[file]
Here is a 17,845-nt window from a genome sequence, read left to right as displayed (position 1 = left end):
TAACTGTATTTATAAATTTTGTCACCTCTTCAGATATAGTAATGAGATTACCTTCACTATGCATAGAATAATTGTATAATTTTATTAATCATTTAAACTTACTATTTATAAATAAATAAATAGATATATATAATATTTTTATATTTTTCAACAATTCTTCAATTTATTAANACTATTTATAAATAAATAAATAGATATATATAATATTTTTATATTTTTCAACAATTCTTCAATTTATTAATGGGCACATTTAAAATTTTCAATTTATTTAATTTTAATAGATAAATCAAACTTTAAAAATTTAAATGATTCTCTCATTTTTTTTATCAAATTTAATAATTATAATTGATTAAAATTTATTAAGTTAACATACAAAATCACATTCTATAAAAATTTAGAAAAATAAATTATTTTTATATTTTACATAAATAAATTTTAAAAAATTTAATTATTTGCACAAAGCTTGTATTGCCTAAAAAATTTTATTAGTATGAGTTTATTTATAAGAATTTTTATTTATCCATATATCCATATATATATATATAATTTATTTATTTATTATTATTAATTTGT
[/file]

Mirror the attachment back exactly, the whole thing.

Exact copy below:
Here is a 17,845-nt window from a genome sequence, read left to right as displayed (position 1 = left end):
TAACTGTATTTATAAATTTTGTCACCTCTTCAGATATAGTAATGAGATTACCTTCACTATGCATAGAATAATTGTATAATTTTATTAATCATTTAAACTTACTATTTATAAATAAATAAATAGATATATATAATATTTTTATATTTTTCAACAATTCTTCAATTTATTAANACTATTTATAAATAAATAAATAGATATATATAATATTTTTATATTTTTCAACAATTCTTCAATTTATTAATGGGCACATTTAAAATTTTCAATTTATTTAATTTTAATAGATAAATCAAACTTTAAAAATTTAAATGATTCTCTCATTTTTTTTATCAAATTTAATAATTATAATTGATTAAAATTTATTAAGTTAACATACAAAATCACATTCTATAAAAATTTAGAAAAATAAATTATTTTTATATTTTACATAAATAAATTTTAAAAAATTTAATTATTTGCACAAAGCTTGTATTGCCTAAAAAATTTTATTAGTATGAGTTTATTTATAAGAATTTTTATTTATCCATATATCCATATATATATATATAATTTATTTATTTATTATTATTAATTTGT